The exhibition was opened by the Polish ambassador to Ireland Mr Ryszard Sarkowicz.
The medieval monastery of Clonmacnoise (Cluain Mhic Nóis in Irish, meaning “Meadow of the Sons of Nós”) was founded by St Ciaran between 545 and 548 by the river Shannon and at the crossroads of several medieval routes linking all parts of Ireland. The monastery thrived between the 7th and the 12th centuries. However, it was plundered by the Vikings, the native Irish and Anglo-Normans over the centuries. It finally fell to English in 1552. The site includes the ruins of a cathedral, seven churches dating from the 10th to the 13th centuries, two round towers, three high crosses and what is believed to be the largest collection of Early Christian grave-slabs in Western Europe. The monastery is the burial place of many kings of Tara and Connacht.
There are also the ruins of a Norman castle beside the monastery, however, these are not open to the public. Nevertheless, you can have a good look at them from the jetty on the river Shannon.
The abandoned medieval town of Rindoon is located on the peninsula of St. John’s Point on the western shore of Lough Ree in Co. Roscommon. The remains of the town, including a castle, church, hospital, town walls and mill, are unique in Ireland. The town was built in the first half of the 13th century by Anglo-Normans. However, the name of the place Rindoon (Rinn Dúin), “the fort of the promontory” would indicate a pre-Norman occupation.
Rindoon was first occupied by the Anglo-Normans around 1227 when Toirdelbach
Ó Conchobhair and Geoffrey Marisco erected a castle on the peninsula. Its convenient location on the river Shannon provided Rindoon with opportunity of being a trading centre between the Norman controlled towns and the native Irish. It is believed that hides and dairy products were exported from Rindoon, whereas cloth, corn and wine were imported through the town.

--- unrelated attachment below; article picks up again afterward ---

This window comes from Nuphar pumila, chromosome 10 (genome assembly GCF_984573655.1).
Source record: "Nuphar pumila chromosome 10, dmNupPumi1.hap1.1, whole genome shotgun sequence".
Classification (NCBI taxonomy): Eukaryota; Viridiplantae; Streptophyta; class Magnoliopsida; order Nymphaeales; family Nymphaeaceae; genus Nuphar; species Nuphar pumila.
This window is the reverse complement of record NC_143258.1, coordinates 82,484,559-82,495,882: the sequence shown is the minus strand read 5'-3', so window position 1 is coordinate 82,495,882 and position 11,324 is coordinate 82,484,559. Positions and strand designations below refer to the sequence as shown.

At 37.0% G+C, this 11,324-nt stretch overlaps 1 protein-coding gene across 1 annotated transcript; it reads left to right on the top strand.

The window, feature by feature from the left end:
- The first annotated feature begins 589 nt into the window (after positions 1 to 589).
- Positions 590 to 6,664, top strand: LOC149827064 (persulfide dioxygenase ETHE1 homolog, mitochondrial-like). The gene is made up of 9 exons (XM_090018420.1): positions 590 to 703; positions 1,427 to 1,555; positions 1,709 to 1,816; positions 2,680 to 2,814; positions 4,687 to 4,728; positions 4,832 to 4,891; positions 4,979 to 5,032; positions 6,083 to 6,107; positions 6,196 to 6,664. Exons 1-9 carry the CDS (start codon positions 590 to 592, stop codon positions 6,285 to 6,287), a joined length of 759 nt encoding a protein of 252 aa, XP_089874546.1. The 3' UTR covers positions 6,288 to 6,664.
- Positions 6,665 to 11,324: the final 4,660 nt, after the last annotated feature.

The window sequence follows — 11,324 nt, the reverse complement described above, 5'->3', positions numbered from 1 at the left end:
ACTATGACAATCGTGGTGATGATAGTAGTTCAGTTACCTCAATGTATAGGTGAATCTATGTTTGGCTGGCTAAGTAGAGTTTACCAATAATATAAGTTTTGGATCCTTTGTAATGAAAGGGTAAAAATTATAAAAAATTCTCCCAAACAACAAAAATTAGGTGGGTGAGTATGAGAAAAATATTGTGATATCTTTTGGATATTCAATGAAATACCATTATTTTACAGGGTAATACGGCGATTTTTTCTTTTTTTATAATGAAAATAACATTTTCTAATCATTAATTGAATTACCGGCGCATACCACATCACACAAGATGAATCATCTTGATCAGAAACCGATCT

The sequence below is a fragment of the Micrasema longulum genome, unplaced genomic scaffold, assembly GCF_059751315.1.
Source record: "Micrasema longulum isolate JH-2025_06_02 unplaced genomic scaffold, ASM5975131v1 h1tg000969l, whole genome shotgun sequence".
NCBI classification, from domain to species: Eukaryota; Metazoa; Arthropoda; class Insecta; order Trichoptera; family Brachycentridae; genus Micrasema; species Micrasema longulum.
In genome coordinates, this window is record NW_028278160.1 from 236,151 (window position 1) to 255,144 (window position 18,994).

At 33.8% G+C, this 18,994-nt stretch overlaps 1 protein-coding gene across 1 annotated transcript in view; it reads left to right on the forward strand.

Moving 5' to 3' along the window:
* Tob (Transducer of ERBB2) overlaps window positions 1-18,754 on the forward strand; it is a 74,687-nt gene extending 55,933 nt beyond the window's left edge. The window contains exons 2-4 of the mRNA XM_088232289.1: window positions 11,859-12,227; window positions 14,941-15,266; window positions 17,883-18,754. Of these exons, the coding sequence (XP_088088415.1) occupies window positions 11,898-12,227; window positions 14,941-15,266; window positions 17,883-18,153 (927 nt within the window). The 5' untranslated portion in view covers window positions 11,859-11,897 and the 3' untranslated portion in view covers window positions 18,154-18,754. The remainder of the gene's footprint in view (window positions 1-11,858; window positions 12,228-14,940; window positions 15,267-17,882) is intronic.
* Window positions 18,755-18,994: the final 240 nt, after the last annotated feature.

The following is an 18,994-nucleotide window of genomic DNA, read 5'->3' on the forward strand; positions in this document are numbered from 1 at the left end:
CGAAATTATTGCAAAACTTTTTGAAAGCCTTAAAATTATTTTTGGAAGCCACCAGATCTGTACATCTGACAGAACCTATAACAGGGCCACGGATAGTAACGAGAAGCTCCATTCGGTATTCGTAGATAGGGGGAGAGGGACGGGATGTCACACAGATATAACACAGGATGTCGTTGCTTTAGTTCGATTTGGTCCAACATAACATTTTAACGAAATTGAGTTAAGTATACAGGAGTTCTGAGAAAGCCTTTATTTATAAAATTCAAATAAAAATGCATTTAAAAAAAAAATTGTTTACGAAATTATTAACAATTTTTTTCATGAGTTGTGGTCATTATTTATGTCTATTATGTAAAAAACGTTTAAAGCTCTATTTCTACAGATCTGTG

In the late 13th and early 14th centuries the town was often attacked by the native Irish. In 1343 the town finally fell.
Contrary to similar Anglo-Norman settlements Rindoon has remained abandoned and largely untouched since the 14th century (except for a period of a few years during the Elizabethan period when the castle was garrisoned) and that makes the place especially interesting and special.
During my recent one day tour around Co Westmeath I managed to visit Kilbeggan Distillery. I’d previously visited the Jameson Distillery in Dublin and found it nice but not too exciting. I didn’t know what to expect this time but the weather wasn’t great and it was a bonus to do something inside. Also, Kilbeggan is the only whiskey that I like (or to be precise the only whiskey I can drink without having my mouth twisted out), so I thought I should go there.
The tour turned out to be much better than the one at the Jameson Distillery for two reasons. First, Kilbeggan is still a working distillery (although it distils whiskey for only a few months in every year), whereas the Jameson Distillery in Dublin ceased production many years ago and it’s purely a museum now. Secondly, Kilbeggan distillery is much smaller and therefore the tour was a much more interesting experience.
Interesting facts about Irish whiskey:
– Irish whiskey has to mature in wooden barrels that have been used before, they cannot be brand new barrels – this is done to give whiskey a proper flavour;
– it has to mature for at least 3 years and 1 day – yes, 1 day can be very important;
– it can be maximum 94.8% alcohol by volume – otherwise, it’s a spirit.